MarathonTalk Austria Run Camp – part 2

Continuing on with the Marathon Talk Austria Run Camp… 

*Catch up with part one if you missed out*

So Wednesday was the day I was probably least looking forward to. We had a planned “session”. Being a rather lazy runner who doesn’t do much (*cough* if any) speedwork, interval sessions and track workouts aren’t really my thing. It’s partly down to associating speedwork with injuries and partly down to not having a terribly strong desire to whittle down my PB’s. So the pain-gain balance doesn’t quite work for me.

Martin (Yelling – of MarathonTalk podcasting duo) was great at putting people (me!) at ease the night and morning before. It’s easy to big these things up and start worrying. He helped us frame things in in a way that meant we could go into the session relaxed and excited, using it as a way to challenge ourselves without freaking out.

We headed out in the morning after breakfast.We had about two miles of gentle running to the area where we were going to do the intervals. Martin led a warm-up routine (high knees, bum kicks, etc.) and then we had time to do our own personal preparations.

The session was 3×2 minutes 5k or faster efforts with two minutes static recovery, followed by about six minutes of rest and 10 minutes of 10k effort, followed by rest (can’t remember how long) and then 3×2 minutes again. I was dreading the shorter efforts as I’m a long distance runner and hate sprinting. Funnily enough though the shorter sections were far more preferable to me than the horrific 10 minute long effort, which reminded me of why I hate 10ks.

Suns out guns out 😉

Martin was great at shouting out the times and also picking us up on form, reminding us to keep our hips high, use our arms, raise our knees…stuff like that.For the 10 minute effort we ran five minutes one way and then turned round and ran five minutes back. This was horrific, I won’t lie. I was annoyingly in the middle of the groups so was on my own. The demons in my head telling me to slow down, not bother, decrease the pain…but I pushed on. It was nice to do a session like this in a group, knowing you weren’t alone in your pain. But it was tough. I thought I’d then struggle on the third session (the second set of short sprints) but actually I maintained relatively similar speeds to the first sprints.Then we jogged a mile to the little local cafe for some refreshments. Ahh it felt good to have worked hard! I say this ALL the time but I do need to do sessions like this more often. In the cafe I was able to spot a pudding that I knew 100% I needed in my life before I left Austria. Oh yes, I would be back.

After showering and lunch, Rob drove a few of us down to Mariazell for a little wander about as we didn’t do much exploring the day before. The little town is a popular pilgrimage destination and very pretty, and wasn’t far from the villa by car. Weirdly it’s known for its gingerbread and honey so lots of shops were selling this (including gingerbread ice cream).Alongside these shops there were lots of touristy stalls selling all manner of tacky memorabilia, like key-rings, postcards and even water bottles with the Pope on. Obviously.There was a lovely area where you could see the surrounding view as well as a hop scotch that demanded immediate attention. After meandering around a bit we decided to enjoy a nice coffee and snack in one of the cafes under the basilica.The coffee came with a chocolate marzipan which was just delightful. I gobbled it up quickly so I wouldn’t have to share 😉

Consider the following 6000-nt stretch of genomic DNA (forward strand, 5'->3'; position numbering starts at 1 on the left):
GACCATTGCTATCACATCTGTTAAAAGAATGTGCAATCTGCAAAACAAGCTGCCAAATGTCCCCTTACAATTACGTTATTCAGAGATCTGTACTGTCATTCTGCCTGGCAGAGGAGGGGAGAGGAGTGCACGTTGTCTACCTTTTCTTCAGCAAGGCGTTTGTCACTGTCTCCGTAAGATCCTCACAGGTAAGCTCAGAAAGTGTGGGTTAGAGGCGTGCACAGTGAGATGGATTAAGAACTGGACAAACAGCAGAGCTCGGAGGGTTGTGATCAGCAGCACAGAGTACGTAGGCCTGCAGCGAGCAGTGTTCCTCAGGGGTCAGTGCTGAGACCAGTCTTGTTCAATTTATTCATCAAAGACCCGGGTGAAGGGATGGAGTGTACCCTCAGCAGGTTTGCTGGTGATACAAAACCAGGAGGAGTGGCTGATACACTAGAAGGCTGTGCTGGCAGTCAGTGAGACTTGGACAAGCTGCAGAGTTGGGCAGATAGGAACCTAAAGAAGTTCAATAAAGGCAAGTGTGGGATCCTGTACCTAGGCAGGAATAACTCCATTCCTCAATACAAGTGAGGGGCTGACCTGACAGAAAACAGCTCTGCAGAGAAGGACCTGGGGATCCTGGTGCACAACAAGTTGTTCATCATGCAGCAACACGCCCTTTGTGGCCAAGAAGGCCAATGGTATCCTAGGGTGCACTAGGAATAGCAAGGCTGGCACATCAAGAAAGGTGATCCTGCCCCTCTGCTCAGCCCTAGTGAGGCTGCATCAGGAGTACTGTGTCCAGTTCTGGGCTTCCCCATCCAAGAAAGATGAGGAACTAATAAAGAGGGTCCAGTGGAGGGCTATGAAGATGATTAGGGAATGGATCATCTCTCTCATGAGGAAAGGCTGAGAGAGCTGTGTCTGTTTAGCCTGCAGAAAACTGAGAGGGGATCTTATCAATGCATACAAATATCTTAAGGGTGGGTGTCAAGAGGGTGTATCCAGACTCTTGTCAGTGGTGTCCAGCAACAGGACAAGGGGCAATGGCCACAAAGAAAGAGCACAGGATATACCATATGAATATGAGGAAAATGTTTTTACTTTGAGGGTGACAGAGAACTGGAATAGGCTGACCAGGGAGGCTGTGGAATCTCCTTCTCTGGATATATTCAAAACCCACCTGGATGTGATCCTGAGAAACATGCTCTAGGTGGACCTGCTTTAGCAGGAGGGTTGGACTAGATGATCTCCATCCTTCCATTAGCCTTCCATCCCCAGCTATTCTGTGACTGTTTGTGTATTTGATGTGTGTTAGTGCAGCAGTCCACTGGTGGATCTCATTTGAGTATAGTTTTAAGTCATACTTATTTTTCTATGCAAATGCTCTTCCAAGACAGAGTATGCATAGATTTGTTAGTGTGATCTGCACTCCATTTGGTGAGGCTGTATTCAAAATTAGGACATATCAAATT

Wednesday evening after dinner we had a quiz made by one of the run campers, Dave. It was hilarious. Bless Dave, he’d obviously given a lot of thought to it but it did unravel a few times, despite his meticulous eye for detail (“Data Dave”). Despite the bumps, it was a really good quiz with lots of laughter.Before coming on the holiday together we’d been asked to send our favourite running/motivational song to him and then we had to guess who’s song was who’s during the quiz. After spending a few days with each other it was a really fun thing to try and do. I chose Muse’s Knights of Cyndonia which I think surprised a few people (apparently Destiny’s Child’s Independent Woman seemed more my bag). Can I just add that I was on Martin’s team for the quiz and he was about 100% useless.

The next day we drove to the bottom of a mountain and got a chair lift up to about half way so we could run the rest of it up, then run all the way down (hi, I’m a runner and do pointless things).I thought we’d be in one of those enclosed car things, not actually sat on a ski lift right out in the open. I’ve used one of these before when I went skiing but it’s slightly different seeing hard rocks and ground below you rather than fluffy snow (though I do realise both would cause injury). But we survived!

Running up the mountain was more like run a bit, slow down, die a little, run a bit more, die a bit more, crawl. But the views more than made up for the lactic acid overflow invading my quads and glutes.We arrived at the top to find a play area. I mean, come on, what a fantastic place for a play area. Obviously a tester had to be done!So much fun. One day I’ll be an adult, but not yet!Then we began the descent down. Well, after a few photo opportunity moments, including Martin finally getting his “T-Shirt Around the World” photo for MarathonTalk. We also did a mini photoshoot where Martin took photos of us running past him with the beautiful scenery behind. Mine sadly didn’t come out too well!The run down felt fabulous after all the uphill running but after a while it became tricky in its own way. Getting your footing right on the unstable rocks and tiny trail paths required serious concentration.It was around 11k of running down to reach our destination, another lake. It was a fantastic run. I mean all you had to do was look behind you to see where you’d come and be blown away. And hearing cow bells in the distance as well and the smell of the pine and the all encompassing peace… it really puts it into perspective that not all runs are created equal.The lake was crystal clear. I think it took all of five minutes before a few of us had stripped off and gotten into the water. Luckily the busses had been dropped to the car park so I handily had my bikini and towel to hand. Then I enjoyed an ice lolly and coffee. Divine. What utter luxury.